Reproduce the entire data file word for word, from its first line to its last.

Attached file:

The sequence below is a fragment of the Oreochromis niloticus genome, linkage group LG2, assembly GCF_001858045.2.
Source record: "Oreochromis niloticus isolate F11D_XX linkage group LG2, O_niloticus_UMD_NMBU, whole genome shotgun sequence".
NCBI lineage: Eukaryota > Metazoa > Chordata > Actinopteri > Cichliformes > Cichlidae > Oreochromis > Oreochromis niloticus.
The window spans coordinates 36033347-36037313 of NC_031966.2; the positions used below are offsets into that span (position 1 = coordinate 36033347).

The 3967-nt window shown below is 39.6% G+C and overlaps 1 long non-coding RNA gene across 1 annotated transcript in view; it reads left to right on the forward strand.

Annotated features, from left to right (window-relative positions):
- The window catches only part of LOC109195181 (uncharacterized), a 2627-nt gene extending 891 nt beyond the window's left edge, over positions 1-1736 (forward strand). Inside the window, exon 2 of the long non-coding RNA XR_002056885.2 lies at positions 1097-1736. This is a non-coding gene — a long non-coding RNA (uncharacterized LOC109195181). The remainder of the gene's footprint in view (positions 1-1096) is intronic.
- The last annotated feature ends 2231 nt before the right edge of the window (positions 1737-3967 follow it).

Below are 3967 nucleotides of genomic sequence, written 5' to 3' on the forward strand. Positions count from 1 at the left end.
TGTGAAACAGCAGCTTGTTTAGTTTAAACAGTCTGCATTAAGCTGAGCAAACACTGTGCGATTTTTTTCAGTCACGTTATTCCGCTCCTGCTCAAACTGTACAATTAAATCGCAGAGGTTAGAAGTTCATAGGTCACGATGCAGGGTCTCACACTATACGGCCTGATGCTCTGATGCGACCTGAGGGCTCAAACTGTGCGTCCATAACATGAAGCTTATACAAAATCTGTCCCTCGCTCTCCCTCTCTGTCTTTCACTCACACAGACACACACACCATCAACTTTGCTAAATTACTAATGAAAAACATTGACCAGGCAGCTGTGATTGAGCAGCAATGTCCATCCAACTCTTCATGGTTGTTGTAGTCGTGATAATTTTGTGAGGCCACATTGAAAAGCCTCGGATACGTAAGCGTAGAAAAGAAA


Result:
The sequence below is a fragment of the Oreochromis niloticus genome, linkage group LG2, assembly GCF_001858045.2.
Source record: "Oreochromis niloticus isolate F11D_XX linkage group LG2, O_niloticus_UMD_NMBU, whole genome shotgun sequence".
NCBI lineage: Eukaryota > Metazoa > Chordata > Actinopteri > Cichliformes > Cichlidae > Oreochromis > Oreochromis niloticus.
The window spans coordinates 36033347-36037313 of NC_031966.2; the positions used below are offsets into that span (position 1 = coordinate 36033347).

The 3967-nt window shown below is 39.6% G+C and overlaps 1 long non-coding RNA gene across 1 annotated transcript in view; it reads left to right on the forward strand.

Annotated features, from left to right (window-relative positions):
- The window catches only part of LOC109195181 (uncharacterized), a 2627-nt gene extending 891 nt beyond the window's left edge, over positions 1-1736 (forward strand). Inside the window, exon 2 of the long non-coding RNA XR_002056885.2 lies at positions 1097-1736. This is a non-coding gene — a long non-coding RNA (uncharacterized LOC109195181). The remainder of the gene's footprint in view (positions 1-1096) is intronic.
- The last annotated feature ends 2231 nt before the right edge of the window (positions 1737-3967 follow it).

Below are 3967 nucleotides of genomic sequence, written 5' to 3' on the forward strand. Positions count from 1 at the left end.
TGTGAAACAGCAGCTTGTTTAGTTTAAACAGTCTGCATTAAGCTGAGCAAACACTGTGCGATTTTTTTCAGTCACGTTATTCCGCTCCTGCTCAAACTGTACAATTAAATCGCAGAGGTTAGAAGTTCATAGGTCACGATGCAGGGTCTCACACTATACGGCCTGATGCTCTGATGCGACCTGAGGGCTCAAACTGTGCGTCCATAACATGAAGCTTATACAAAATCTGTCCCTCGCTCTCCCTCTCTGTCTTTCACTCACACAGACACACACACCATCAACTTTGCTAAATTACTAATGAAAAACATTGACCAGGCAGCTGTGATTGAGCAGCAATGTCCATCCAACTCTTCATGGTTGTTGTAGTCGTGATAATTTTGTGAGGCCACATTGAAAAGCCTCGGATACGTAAGCGTAGAAAAGAAA